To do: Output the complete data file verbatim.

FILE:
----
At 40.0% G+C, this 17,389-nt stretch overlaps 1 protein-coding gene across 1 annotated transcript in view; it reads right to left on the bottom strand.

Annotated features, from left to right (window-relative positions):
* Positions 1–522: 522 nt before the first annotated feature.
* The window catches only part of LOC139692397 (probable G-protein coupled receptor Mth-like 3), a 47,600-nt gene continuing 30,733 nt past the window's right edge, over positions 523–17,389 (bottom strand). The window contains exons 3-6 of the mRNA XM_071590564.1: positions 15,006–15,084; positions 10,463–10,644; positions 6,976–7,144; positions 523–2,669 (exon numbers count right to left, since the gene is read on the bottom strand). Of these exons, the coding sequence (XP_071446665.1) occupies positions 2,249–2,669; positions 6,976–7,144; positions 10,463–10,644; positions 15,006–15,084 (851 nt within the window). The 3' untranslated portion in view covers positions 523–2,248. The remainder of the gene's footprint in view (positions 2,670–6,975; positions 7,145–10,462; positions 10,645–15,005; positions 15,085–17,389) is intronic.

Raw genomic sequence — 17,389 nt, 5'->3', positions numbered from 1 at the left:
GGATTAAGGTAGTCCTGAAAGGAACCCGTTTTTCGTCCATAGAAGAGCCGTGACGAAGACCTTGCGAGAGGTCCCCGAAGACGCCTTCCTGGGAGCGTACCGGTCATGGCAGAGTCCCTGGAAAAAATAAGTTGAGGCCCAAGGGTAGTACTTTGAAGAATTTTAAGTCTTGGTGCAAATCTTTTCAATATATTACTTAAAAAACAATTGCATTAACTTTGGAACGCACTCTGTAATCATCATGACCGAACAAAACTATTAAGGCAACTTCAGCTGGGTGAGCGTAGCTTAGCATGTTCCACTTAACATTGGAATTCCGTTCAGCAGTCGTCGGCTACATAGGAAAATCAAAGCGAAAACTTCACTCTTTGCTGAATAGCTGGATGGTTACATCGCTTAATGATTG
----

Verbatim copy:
At 40.0% G+C, this 17,389-nt stretch overlaps 1 protein-coding gene across 1 annotated transcript in view; it reads right to left on the bottom strand.

Annotated features, from left to right (window-relative positions):
* Positions 1–522: 522 nt before the first annotated feature.
* The window catches only part of LOC139692397 (probable G-protein coupled receptor Mth-like 3), a 47,600-nt gene continuing 30,733 nt past the window's right edge, over positions 523–17,389 (bottom strand). The window contains exons 3-6 of the mRNA XM_071590564.1: positions 15,006–15,084; positions 10,463–10,644; positions 6,976–7,144; positions 523–2,669 (exon numbers count right to left, since the gene is read on the bottom strand). Of these exons, the coding sequence (XP_071446665.1) occupies positions 2,249–2,669; positions 6,976–7,144; positions 10,463–10,644; positions 15,006–15,084 (851 nt within the window). The 3' untranslated portion in view covers positions 523–2,248. The remainder of the gene's footprint in view (positions 2,670–6,975; positions 7,145–10,462; positions 10,645–15,005; positions 15,085–17,389) is intronic.

Raw genomic sequence — 17,389 nt, 5'->3', positions numbered from 1 at the left:
GGATTAAGGTAGTCCTGAAAGGAACCCGTTTTTCGTCCATAGAAGAGCCGTGACGAAGACCTTGCGAGAGGTCCCCGAAGACGCCTTCCTGGGAGCGTACCGGTCATGGCAGAGTCCCTGGAAAAAATAAGTTGAGGCCCAAGGGTAGTACTTTGAAGAATTTTAAGTCTTGGTGCAAATCTTTTCAATATATTACTTAAAAAACAATTGCATTAACTTTGGAACGCACTCTGTAATCATCATGACCGAACAAAACTATTAAGGCAACTTCAGCTGGGTGAGCGTAGCTTAGCATGTTCCACTTAACATTGGAATTCCGTTCAGCAGTCGTCGGCTACATAGGAAAATCAAAGCGAAAACTTCACTCTTTGCTGAATAGCTGGATGGTTACATCGCTTAATGATTG